2.0 Conclusions

In general, storage at increasing humidity levels appears to affect the quality of foods packaged in Combitherm® and Tolas® materials. Instrumental evaluation of oil and sensory evaluation of peanuts suggested that prolonged storage at 75% RH is not appropriate for high lipid products packaged in the Combitherm® material. Long-term, high-humidity storage of Combitherm® oil and peanut samples appears to allow extensive oxidation of lipids in the foods.

Analytical and sensory evaluation of cereal samples suggests that storage at increasing relative humidities results in increased moisture absorption by low moisture products packaged in Combitherm® and Tolas® materials. The Combitherm® material was the most sensitive to both 50%RH and 75%RH storage; however, the Tolas® material did show significant moisture permeation at 75%RH. Sensory differences were typically observed after cereal moisture content had exceeded 8.00% moisture. Sensory differences were noticed for Combitherm® cereal after 12 months of storage at 75%RH and 15 months of storage at 50%RH. Similar differences were observed for the Tolas® cereal samples after 15 months of storage at 75%RH.

Although sensory evaluation did not measure product palatability, it is likely that the moisture induced changes observed in these samples affect quality negatively. Therefore, a secondary package will be required to preserve the quality of low moisture products in Combitherm® and Tolas® materials in high humidity storage.

3.0 Next Steps

The Comparative Packaging Study will continue through to FY 11, as outlined in the Directed Research Project Plan. Analytical measurements will continue to 36 months, to provide data on the long-term performance of the materials. A feasibility assessment will be conducted to evaluate the mass savings, practicality, and process modifications necessary to incorporate the Tolas® material into current flight food processing.

 

Bibliography Type: Description: (Last Updated: 01/30/2012) Show Cumulative Bibliography Listing
 
Download in PDF pdf     
Fiscal Year: FY 2009  Task Last Updated:  09/01/2009 
PI Name: Catauro, Patricia  M.S. 
Project Title: Comparative Packaging Study  
   
Division Name: Human Research 
Program/Discipline--
Element/Subdiscipline:
HUMAN RESEARCH--Space Human Factors Engineering 
 
Joint Agency Name:  
Human Research Program Elements: (1) SHFH:Space Human Factors & Habitability
Human Research Program Risks:: (1) Food:Risk of Performance Decrement and Crew Illness Due to an Inadequate Food System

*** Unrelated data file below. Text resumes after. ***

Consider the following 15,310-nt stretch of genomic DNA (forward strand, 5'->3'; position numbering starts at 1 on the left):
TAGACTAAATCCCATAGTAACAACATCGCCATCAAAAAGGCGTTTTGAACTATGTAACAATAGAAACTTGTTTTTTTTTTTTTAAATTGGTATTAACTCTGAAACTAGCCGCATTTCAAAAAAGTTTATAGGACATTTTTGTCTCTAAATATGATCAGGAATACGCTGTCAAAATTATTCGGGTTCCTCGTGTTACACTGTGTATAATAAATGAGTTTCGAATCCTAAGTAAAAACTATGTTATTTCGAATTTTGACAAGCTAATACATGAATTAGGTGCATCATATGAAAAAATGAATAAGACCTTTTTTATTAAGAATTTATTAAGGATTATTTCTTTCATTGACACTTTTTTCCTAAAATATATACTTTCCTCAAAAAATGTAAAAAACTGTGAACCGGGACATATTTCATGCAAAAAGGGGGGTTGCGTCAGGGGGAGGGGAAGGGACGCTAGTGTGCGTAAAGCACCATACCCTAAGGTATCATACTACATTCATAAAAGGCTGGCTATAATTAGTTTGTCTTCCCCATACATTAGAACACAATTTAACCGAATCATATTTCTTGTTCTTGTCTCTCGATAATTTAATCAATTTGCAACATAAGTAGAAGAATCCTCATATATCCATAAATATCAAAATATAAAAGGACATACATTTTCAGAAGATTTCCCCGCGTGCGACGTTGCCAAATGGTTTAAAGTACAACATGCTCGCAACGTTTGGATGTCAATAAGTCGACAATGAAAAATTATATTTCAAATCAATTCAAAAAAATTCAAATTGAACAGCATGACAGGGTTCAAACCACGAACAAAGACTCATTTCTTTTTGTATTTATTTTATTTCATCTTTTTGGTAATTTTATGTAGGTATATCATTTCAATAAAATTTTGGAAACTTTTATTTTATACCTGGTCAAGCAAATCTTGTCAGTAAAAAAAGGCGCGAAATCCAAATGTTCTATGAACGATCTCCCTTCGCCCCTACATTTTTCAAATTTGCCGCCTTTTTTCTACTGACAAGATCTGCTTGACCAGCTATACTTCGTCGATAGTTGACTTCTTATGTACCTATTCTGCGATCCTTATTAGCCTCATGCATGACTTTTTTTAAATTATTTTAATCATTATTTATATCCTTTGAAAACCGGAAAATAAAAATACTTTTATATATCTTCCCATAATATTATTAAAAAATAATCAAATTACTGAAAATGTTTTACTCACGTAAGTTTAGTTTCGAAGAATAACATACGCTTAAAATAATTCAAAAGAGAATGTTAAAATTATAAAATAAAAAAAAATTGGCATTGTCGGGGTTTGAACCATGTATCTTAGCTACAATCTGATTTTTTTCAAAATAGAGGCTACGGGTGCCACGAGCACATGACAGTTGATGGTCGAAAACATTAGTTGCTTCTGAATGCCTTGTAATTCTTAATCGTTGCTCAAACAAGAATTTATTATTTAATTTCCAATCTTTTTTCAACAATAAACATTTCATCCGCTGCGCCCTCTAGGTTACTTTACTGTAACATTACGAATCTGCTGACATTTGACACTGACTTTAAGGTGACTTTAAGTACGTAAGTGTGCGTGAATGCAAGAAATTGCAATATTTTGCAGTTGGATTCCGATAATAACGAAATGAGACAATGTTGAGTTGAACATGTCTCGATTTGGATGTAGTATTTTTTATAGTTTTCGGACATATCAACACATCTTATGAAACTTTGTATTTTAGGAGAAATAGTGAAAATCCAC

Human Research Program Gaps: (1) AFT04:We need to identify the methods, technologies, and requirements that will deliver a food system that provides adequate safety, nutrition, and acceptability for proposed long-duration Design Reference Mission operations. (Per IRP Rev E. Previous title: What technologies can be developed that will efficiently balance appropriate vehicle resources such as mass, volume, and crew time during exploration missions with the safety, nutrition, and acceptability requirements?)
PI Organization Type: NASA CENTER  Phone: 281.483.3632  
Organization Name: NASA Johnson Space Center/Lockheed Martin 
PI Address 1: 1300 Hercules MC:C09 
PI Address 2:  
PI Web Page:  
City: Houston  State: TX 
Zip Code: 77058  Congressional District:  22 
Comments:  
Project Type: GROUND  Solicitation:  Directed Research 
Start Date: 10/01/2008  End Date:  09/30/2011 
No. of Post Docs:   No. of PhD Degrees: 
No. of PhD Candidates:   No. of Master' Degrees: 
No. of Master's Candidates:   No. of Bachelor's Degrees: 
No. of Bachelor's Candidates:   Monitoring Center:  NASA JSC 
Contact Monitor: Woolford, Barbara   Contact Phone:  218-483-3701 
Contact Email: barbara.j.woolford@nasa.gov 
Flight Program:  
Flight Assignment:

 

Key Personnel Changes/Previous PI: NOTE: PI changed from Michele Perchonok to Patricia Catauro effective FY2009 (10/01/2008); was briefly Thomas Oziomek but changed to Catauro during the same fiscal year, i.e., FY2009 [information per M. Perchonok/JSC]. See Perchonok for FY2008 reporting.  
COI Name (Institution):  
Grant/Contract No.:  
Performance Goal No.:  
Performance Goal Text:

 

Task Description: Future long duration manned space flights beyond low earth orbit will require the food system to remain safe, acceptable and nutritious. Development of high barrier food packaging will enable this requirement by preventing the ingress and egress of gases and moisture. New high barrier food packaging materials have been identified through a trade study. Practical application of this packaging material within a shelf life test will allow for better determination of whether this material will allow the food system to meet given requirements after the package has undergone processing.